When Punkin’ Chunkin’ founder George Demchak approached the Howard Volunteer Fire Company with his idea for the fall festival eight years ago, all but two members “chuckled” at him.
“The night before the very first festival, I was speaking with some of the long-term members at the fire company and I said, ‘Ya know, how do you think this is gonna play out tomorrow? Do you think people are going to come?’“ Demchak said. “And the one fellow who has been in the fire company a long time — over 40 years — he said, ‘George, if you get 300 people on your first year that’ll be a good turnout.”
As it turned out, the inaugural event brought in about 30 times that prediction and has since brought in at least 75,000 visitors to Bald Eagle State Park.
“I feel blessed,” Demchak said. “It really has been a good team effort.”
Demchak said he was vacationing in Delaware while in the midst of planning a festival as a fundraiser for the fire company when he learned about a national Punkin’ Chunkin’ competition that piqued his interest and prompted him to bring the festival to central Pennsylvania.
“I realized that because we have just a lot of fall festivals in the area that, you know, if you have something unique to draw peoples’ interest, that would really capture an audience,” Demchak said. “And that’s helped make the festival successful.”
The only time the festival faced any adversity was when the festival was canceled due to major flooding in 2016. Fire company president Mark Ott said he was “a little concerned” about the park’s condition this year as well after the area had the wettest summer on record.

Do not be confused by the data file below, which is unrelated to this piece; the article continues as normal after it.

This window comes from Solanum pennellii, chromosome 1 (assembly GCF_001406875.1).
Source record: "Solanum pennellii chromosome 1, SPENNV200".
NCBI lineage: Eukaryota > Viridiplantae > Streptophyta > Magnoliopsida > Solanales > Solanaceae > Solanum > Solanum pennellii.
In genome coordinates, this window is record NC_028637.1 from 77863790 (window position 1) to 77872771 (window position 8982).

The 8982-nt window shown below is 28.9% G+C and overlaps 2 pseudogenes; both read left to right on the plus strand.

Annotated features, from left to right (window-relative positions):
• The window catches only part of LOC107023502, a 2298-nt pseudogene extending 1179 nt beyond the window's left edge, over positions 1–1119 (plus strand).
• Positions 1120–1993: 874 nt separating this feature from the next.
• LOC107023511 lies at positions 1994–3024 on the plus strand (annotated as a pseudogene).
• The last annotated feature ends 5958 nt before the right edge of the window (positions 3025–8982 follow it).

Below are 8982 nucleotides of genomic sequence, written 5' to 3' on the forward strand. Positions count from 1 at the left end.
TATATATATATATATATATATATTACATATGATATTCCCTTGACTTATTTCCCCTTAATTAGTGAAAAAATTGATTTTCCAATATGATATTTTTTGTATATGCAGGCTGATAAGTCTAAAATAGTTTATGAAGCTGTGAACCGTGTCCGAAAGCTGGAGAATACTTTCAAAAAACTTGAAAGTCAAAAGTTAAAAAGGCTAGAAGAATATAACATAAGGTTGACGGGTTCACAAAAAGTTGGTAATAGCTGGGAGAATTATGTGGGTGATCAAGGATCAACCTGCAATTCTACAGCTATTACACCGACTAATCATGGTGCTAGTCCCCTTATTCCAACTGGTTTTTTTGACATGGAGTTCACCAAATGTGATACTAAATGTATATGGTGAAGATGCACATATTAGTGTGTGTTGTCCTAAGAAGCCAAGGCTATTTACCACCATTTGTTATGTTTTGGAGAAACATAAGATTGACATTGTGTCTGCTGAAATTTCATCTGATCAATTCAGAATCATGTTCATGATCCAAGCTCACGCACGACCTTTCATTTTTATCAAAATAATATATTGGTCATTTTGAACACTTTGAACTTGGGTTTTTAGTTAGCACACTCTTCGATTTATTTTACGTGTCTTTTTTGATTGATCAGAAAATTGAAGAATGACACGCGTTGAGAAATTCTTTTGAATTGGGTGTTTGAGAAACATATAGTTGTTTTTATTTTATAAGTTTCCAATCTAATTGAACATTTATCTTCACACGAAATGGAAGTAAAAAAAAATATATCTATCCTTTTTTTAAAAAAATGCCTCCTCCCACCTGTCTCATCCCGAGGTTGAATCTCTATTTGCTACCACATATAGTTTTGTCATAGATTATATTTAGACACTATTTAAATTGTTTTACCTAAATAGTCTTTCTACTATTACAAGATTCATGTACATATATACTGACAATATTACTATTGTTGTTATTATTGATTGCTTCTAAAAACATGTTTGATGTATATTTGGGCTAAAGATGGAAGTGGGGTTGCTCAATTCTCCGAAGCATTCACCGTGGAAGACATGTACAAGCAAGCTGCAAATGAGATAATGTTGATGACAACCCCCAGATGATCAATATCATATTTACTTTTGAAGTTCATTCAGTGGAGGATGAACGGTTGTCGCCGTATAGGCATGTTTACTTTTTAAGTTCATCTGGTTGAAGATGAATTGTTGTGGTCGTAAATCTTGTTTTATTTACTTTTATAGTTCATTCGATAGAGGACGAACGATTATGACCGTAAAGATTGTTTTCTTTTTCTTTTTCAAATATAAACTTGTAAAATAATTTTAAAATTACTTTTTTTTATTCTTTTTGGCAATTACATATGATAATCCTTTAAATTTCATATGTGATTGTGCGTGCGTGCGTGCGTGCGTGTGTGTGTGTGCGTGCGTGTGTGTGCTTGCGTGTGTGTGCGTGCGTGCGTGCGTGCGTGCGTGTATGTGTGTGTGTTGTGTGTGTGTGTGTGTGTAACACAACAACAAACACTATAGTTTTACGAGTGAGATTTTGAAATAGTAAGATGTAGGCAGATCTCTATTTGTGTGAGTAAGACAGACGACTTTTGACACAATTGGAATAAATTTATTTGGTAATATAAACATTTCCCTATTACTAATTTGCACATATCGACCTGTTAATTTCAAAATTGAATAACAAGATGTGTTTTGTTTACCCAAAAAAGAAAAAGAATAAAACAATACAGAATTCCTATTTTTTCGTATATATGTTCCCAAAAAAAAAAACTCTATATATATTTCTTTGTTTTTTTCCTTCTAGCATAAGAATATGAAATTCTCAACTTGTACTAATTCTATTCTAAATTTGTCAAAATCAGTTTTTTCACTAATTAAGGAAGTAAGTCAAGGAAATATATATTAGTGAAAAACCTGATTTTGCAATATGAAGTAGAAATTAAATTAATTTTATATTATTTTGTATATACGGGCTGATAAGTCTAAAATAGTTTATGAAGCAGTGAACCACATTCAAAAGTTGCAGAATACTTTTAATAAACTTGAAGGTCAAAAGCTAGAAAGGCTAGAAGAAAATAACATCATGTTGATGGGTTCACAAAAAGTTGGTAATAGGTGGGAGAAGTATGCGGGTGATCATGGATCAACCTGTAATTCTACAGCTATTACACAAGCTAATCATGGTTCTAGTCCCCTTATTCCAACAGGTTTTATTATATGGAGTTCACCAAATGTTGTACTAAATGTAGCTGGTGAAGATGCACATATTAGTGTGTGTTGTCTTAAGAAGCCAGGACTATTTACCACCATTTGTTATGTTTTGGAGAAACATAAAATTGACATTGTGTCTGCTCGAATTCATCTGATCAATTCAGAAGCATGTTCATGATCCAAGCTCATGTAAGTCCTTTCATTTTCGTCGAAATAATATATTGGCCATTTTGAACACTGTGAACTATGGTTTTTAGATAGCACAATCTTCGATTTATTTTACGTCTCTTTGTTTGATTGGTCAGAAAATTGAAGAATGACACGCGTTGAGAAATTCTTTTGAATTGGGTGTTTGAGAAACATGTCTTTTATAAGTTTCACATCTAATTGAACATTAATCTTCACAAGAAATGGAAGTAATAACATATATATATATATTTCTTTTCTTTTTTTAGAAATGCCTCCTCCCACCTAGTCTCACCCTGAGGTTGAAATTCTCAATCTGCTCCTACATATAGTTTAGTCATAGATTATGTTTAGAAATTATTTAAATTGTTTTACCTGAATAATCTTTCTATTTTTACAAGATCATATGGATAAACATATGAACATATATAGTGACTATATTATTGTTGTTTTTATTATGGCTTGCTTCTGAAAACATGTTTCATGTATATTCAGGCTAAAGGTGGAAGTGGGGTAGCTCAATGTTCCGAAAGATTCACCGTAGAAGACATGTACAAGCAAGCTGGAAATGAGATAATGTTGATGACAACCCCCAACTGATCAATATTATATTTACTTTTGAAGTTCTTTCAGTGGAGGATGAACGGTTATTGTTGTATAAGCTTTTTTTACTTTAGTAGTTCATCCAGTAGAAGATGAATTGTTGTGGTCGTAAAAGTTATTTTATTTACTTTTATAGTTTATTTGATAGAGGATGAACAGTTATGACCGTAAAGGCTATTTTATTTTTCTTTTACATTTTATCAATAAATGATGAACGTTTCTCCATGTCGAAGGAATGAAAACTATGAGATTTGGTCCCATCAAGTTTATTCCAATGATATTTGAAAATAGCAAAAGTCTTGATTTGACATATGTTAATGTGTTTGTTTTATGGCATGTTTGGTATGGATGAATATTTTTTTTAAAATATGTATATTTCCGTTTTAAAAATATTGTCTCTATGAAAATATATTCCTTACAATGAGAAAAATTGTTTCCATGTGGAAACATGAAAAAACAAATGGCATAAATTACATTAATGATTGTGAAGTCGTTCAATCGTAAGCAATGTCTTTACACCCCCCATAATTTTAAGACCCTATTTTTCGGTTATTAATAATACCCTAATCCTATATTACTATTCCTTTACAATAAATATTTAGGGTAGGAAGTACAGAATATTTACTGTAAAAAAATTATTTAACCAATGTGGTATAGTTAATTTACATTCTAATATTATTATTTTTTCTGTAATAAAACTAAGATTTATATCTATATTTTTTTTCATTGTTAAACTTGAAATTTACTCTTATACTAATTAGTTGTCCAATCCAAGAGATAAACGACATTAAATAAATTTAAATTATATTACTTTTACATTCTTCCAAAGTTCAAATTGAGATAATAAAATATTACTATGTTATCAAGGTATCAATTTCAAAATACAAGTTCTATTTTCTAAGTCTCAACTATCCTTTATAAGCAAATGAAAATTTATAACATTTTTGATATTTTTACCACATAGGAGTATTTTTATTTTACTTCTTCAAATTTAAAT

His concerns — like the rain — eventually dissipated and about 11,000 people entered the park on Saturday to watch 10-pound pumpkins fly up to 1,600 feet and explode into Sayers Lake.
“To me, it’s just the feeling of being on a good old rickety wooden roller coaster and throwing your hands up in the air and smiling from ear to ear,” Demchak said.
Each year, the festival generates about $25,000, which is about one-fourth of the company’s yearly budget.
“It basically is heating our building, maintenance, training and equipment for our vehicles,” Ott said. “Basically keeping our fire company running.”
The fire company and park are in the eighth year of a 10-year agreement, but Ott said both sides hope to continue the tradition beyond the next two years.
“The details going on in an event like this are unbelievable. I would’ve never guessed how hard it is to run something like this and make sure everything is done,” Ott said. “But just the fact that the firefighters don’t have to spend as much time on fundraising the rest of year is less pressure, gives us more time for training and more time to stay home with our families.”